Joyces warm enthusiasm and commitment to the Club, especially to the Juniors as
The Clubs sympathy is extended to Joyce and their children,
Erica, Paul and Peter, and to their families.
(By Peter Allen, 22nd April 2001)
(This obituary was read out at his funeral service.)
Alan Herbert Spry was born on 29th October 1927 in Adelaide, South
Australia. He was the second of the two children of John Duncan Spry and Alice Spry, the
other being his brother John, known as Jack. Alans early years were spent with his
family in Adelaide, attending a number of schools before going on to the University of
Adelaide to study geology. One of Alans early interests was jazz, and he became a
skilled trombone and guitar player. Alan and Jack used to travel to Melbourne by motorbike
every Boxing Day for a jazz convention there, and its known that Alan played with
such prominent musicians as Dave Dalwitz. Joyce remembers Alan saying that if he
hadnt been a geologist he would have like to have been a professional musician.
Joyce and Alan met while Alan was completing his Honours Degree at the university.
Joyce had recently arrived from England and loved ballroom dancing. Alan would take his
books to her lessons and study there so that he could keep an eye on Joyce and
her dancing partner. Eventually he gave her a choice, Ballroom dancing or me,
and Joyce chose Alan! Their first year of marriage was spent in Armidale, New South Wales,
where Alan lectured at the Institute of Technology there. Then it was to Hobart and a
position at the University of Tasmania. This was their home for fifteen years, and in that
time Alan completed his Masters degree and Ph. D., ending as an Associate professor at the
university. Sabbatical years were spent in London (during which Alan wrote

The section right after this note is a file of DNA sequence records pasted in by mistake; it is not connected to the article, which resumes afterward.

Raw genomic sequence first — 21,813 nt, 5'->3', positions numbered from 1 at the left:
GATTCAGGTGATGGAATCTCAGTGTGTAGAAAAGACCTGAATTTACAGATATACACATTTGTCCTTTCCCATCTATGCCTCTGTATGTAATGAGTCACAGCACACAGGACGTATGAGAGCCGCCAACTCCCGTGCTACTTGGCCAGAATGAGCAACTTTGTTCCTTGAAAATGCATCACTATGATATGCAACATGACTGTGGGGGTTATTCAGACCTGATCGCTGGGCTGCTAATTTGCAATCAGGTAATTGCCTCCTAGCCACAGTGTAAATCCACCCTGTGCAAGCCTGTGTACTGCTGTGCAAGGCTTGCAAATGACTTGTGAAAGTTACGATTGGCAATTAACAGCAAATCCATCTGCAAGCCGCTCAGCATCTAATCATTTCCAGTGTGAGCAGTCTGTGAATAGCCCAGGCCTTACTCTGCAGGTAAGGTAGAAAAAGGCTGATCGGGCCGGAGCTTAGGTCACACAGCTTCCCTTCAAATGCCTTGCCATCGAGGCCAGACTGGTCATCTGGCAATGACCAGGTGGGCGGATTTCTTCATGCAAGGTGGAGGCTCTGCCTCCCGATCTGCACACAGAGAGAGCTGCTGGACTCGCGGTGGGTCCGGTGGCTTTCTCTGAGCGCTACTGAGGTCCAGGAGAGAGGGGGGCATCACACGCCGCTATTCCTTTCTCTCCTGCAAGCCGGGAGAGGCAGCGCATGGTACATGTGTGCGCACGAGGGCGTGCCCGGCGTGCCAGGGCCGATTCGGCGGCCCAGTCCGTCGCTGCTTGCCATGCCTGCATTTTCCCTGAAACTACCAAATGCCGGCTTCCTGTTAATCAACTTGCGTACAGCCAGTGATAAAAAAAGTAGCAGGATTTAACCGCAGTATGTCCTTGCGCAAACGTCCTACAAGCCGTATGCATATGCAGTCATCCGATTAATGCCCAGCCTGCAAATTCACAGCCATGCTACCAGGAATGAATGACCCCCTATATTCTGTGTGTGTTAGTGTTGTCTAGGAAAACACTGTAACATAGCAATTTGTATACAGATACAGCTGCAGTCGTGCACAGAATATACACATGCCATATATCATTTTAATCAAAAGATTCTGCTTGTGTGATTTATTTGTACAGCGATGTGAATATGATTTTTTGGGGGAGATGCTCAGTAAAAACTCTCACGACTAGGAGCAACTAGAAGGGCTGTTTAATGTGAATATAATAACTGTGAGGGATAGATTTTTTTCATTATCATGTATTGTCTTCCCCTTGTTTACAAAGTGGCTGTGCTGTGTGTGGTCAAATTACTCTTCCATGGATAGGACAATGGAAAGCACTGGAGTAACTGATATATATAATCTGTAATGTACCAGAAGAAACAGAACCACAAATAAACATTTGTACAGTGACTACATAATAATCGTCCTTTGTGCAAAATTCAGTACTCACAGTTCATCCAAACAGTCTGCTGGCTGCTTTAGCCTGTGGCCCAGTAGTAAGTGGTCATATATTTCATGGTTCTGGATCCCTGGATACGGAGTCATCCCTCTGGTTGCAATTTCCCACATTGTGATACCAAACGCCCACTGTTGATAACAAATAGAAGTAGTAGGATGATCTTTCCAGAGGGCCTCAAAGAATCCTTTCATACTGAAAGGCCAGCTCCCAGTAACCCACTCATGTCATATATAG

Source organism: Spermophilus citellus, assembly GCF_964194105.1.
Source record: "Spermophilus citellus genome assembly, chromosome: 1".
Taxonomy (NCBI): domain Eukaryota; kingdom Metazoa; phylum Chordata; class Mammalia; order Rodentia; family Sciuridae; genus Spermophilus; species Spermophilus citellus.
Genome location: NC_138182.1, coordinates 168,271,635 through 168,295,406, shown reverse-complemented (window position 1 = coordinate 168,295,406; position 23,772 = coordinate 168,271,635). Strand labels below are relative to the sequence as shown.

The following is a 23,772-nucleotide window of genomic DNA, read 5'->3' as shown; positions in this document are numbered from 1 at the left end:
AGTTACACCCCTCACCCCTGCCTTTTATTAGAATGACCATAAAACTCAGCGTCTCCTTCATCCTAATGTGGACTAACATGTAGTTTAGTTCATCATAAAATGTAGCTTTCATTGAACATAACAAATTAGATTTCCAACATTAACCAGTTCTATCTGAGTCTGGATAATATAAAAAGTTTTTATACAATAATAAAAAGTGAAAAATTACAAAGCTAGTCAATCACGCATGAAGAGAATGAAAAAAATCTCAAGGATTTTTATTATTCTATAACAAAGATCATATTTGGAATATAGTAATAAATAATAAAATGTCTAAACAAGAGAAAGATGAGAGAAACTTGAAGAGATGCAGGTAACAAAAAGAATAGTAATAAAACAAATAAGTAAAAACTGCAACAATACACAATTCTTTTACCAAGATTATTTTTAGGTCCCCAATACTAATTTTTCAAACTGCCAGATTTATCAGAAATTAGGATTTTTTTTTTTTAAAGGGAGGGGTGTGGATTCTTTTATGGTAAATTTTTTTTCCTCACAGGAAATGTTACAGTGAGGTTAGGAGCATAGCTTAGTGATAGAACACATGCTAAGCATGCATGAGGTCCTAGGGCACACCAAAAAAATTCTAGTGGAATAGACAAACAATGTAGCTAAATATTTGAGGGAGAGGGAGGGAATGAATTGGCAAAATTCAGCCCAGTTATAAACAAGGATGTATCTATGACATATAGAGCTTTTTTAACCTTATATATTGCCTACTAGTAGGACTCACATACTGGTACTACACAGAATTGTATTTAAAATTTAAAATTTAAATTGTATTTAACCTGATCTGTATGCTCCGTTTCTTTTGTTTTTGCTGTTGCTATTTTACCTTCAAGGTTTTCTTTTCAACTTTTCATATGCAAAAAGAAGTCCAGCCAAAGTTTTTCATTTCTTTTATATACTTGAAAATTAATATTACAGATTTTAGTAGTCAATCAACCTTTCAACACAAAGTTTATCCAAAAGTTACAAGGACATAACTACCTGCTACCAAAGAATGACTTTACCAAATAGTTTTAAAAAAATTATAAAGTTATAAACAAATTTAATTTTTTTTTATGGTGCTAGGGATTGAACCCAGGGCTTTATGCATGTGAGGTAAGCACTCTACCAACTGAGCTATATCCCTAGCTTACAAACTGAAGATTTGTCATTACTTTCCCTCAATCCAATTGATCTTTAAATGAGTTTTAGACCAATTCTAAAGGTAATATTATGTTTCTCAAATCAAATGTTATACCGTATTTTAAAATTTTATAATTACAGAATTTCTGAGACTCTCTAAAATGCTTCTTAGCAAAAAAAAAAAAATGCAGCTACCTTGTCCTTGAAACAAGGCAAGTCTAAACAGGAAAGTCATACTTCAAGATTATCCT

Metamorphic Textures, a standard text for many years), and also at Berkley,
California. Alan and Joyces three children were all born in Hobart, fist Erica, then
Paul, and finally Peter. After two years at Monash University in Melbourne, Alan decided
hed had enough of university students and academia, and the family returned to
Adelaide where Alan had taken a position with the Australian Mineral Development
Experimental Laboratories (AMDEL), a geological and geochemical consulting company. After
twenty years service there, eventually as its chief consultant, Alan retired from AMDEL at
the end of the 1980s to work from home, as his business card says, as a consultant
on problems of stone in modern and historic buildings.
Alan was clearly dedicated to his work and sharply focused on what he undertook. He
loved the field of geology, in which his son Paul followed, both being awarded the
Adelaide Universitys Tate Memorial Medal and James Barrans Scholarship, a unique
father-and-son achievement. Alan gave his all to rugby too, and especially to the Old
Collegians Rugby Club in Adelaide where he served at various times as president, team
manager and selector. Paul and Peters prowess in basketball prompted Alan and Joyce
to take an interest in this sport too. Alans family remember him as a very caring
man, ready to support Joyce in whatever he could. They complemented each other in many
ways - while Joyce excelled at conversation, for example, Alan excelled in the kitchen
(much to the childrens relief!)
In June 2000 Alan was diagnosed with an inoperable brain tumour, and died quietly on
the morning of Tuesday 3rd April 2001 at the Burnleigh Nursing Home, Parkside.
Alan faced his illness with calm dignity, and Joyce and his family supported him with
their loyalty and love. Alan is survived by his wife Joyce, his three children Erica
(Zimbabwe), Paul (Iowa) and Peter (Adelaide), his daughter-in-law Susan, three
grand-children, Daniel (married to Jo), Henry and Amelia, as well as by his brother Jack.
They will miss him dearly.
27th February 1990
Story no. 221408, Pic S771
"Alan Spry. An Adelaide modern master has gone to the rescue of two of
Australia's most important heritage constructions." Alan was approached by the
Tasmanian Main Roads Department and asked for advice regarding the preservation of the
Richmond (1823) & Ross (1836) stone bridges.